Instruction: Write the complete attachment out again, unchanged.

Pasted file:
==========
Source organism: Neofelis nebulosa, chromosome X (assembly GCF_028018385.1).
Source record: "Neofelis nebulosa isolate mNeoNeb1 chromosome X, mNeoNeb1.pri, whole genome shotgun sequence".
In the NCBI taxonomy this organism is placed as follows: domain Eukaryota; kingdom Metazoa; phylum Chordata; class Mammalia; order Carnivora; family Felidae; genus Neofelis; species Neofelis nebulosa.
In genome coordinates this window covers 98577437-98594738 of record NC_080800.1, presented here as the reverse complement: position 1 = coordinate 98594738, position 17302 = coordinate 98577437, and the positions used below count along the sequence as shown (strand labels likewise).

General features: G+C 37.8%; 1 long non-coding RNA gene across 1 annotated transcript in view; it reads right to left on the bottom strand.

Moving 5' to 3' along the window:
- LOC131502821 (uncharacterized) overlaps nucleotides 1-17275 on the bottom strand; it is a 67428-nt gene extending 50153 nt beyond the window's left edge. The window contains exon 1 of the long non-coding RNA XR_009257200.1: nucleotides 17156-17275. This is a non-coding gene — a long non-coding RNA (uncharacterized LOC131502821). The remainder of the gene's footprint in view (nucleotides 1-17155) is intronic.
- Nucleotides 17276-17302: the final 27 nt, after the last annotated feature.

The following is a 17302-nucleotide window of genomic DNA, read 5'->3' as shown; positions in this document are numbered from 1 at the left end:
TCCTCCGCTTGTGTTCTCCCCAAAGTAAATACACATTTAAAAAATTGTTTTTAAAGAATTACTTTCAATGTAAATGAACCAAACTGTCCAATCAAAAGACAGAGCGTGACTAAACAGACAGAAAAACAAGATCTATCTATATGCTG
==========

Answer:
Source organism: Neofelis nebulosa, chromosome X (assembly GCF_028018385.1).
Source record: "Neofelis nebulosa isolate mNeoNeb1 chromosome X, mNeoNeb1.pri, whole genome shotgun sequence".
In the NCBI taxonomy this organism is placed as follows: domain Eukaryota; kingdom Metazoa; phylum Chordata; class Mammalia; order Carnivora; family Felidae; genus Neofelis; species Neofelis nebulosa.
In genome coordinates this window covers 98577437-98594738 of record NC_080800.1, presented here as the reverse complement: position 1 = coordinate 98594738, position 17302 = coordinate 98577437, and the positions used below count along the sequence as shown (strand labels likewise).

General features: G+C 37.8%; 1 long non-coding RNA gene across 1 annotated transcript in view; it reads right to left on the bottom strand.

Moving 5' to 3' along the window:
- LOC131502821 (uncharacterized) overlaps nucleotides 1-17275 on the bottom strand; it is a 67428-nt gene extending 50153 nt beyond the window's left edge. The window contains exon 1 of the long non-coding RNA XR_009257200.1: nucleotides 17156-17275. This is a non-coding gene — a long non-coding RNA (uncharacterized LOC131502821). The remainder of the gene's footprint in view (nucleotides 1-17155) is intronic.
- Nucleotides 17276-17302: the final 27 nt, after the last annotated feature.

The following is a 17302-nucleotide window of genomic DNA, read 5'->3' as shown; positions in this document are numbered from 1 at the left end:
TCCTCCGCTTGTGTTCTCCCCAAAGTAAATACACATTTAAAAAATTGTTTTTAAAGAATTACTTTCAATGTAAATGAACCAAACTGTCCAATCAAAAGACAGAGCGTGACTAAACAGACAGAAAAACAAGATCTATCTATATGCTG